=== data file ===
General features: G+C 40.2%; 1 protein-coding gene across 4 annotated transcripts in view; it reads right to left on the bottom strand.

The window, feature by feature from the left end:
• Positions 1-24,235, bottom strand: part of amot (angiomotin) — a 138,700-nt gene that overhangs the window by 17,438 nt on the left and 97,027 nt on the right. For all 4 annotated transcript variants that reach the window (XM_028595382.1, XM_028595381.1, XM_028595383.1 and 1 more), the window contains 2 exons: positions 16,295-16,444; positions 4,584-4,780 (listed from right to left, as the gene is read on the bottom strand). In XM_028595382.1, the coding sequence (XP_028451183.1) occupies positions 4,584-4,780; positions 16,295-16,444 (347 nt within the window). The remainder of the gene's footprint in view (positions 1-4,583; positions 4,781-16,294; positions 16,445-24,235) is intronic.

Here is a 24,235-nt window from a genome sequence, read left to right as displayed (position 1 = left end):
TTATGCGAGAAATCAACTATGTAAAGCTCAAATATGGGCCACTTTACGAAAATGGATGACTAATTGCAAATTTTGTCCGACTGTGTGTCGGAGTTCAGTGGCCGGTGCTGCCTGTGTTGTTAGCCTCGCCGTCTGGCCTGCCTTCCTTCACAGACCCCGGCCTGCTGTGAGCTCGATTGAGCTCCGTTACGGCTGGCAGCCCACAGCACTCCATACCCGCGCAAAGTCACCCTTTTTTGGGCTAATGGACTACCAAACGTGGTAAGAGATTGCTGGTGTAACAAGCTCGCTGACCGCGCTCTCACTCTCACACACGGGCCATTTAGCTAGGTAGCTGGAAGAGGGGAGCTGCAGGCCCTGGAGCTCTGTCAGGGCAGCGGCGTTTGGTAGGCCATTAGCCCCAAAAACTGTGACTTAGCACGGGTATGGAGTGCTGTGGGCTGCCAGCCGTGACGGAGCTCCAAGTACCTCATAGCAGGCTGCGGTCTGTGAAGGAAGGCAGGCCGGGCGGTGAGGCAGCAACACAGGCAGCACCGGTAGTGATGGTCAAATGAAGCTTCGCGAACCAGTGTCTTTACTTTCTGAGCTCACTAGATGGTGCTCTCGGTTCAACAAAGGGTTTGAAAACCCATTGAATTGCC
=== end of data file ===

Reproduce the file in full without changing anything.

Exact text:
General features: G+C 40.2%; 1 protein-coding gene across 4 annotated transcripts in view; it reads right to left on the bottom strand.

The window, feature by feature from the left end:
• Positions 1-24,235, bottom strand: part of amot (angiomotin) — a 138,700-nt gene that overhangs the window by 17,438 nt on the left and 97,027 nt on the right. For all 4 annotated transcript variants that reach the window (XM_028595382.1, XM_028595381.1, XM_028595383.1 and 1 more), the window contains 2 exons: positions 16,295-16,444; positions 4,584-4,780 (listed from right to left, as the gene is read on the bottom strand). In XM_028595382.1, the coding sequence (XP_028451183.1) occupies positions 4,584-4,780; positions 16,295-16,444 (347 nt within the window). The remainder of the gene's footprint in view (positions 1-4,583; positions 4,781-16,294; positions 16,445-24,235) is intronic.

Here is a 24,235-nt window from a genome sequence, read left to right as displayed (position 1 = left end):
TTATGCGAGAAATCAACTATGTAAAGCTCAAATATGGGCCACTTTACGAAAATGGATGACTAATTGCAAATTTTGTCCGACTGTGTGTCGGAGTTCAGTGGCCGGTGCTGCCTGTGTTGTTAGCCTCGCCGTCTGGCCTGCCTTCCTTCACAGACCCCGGCCTGCTGTGAGCTCGATTGAGCTCCGTTACGGCTGGCAGCCCACAGCACTCCATACCCGCGCAAAGTCACCCTTTTTTGGGCTAATGGACTACCAAACGTGGTAAGAGATTGCTGGTGTAACAAGCTCGCTGACCGCGCTCTCACTCTCACACACGGGCCATTTAGCTAGGTAGCTGGAAGAGGGGAGCTGCAGGCCCTGGAGCTCTGTCAGGGCAGCGGCGTTTGGTAGGCCATTAGCCCCAAAAACTGTGACTTAGCACGGGTATGGAGTGCTGTGGGCTGCCAGCCGTGACGGAGCTCCAAGTACCTCATAGCAGGCTGCGGTCTGTGAAGGAAGGCAGGCCGGGCGGTGAGGCAGCAACACAGGCAGCACCGGTAGTGATGGTCAAATGAAGCTTCGCGAACCAGTGTCTTTACTTTCTGAGCTCACTAGATGGTGCTCTCGGTTCAACAAAGGGTTTGAAAACCCATTGAATTGCC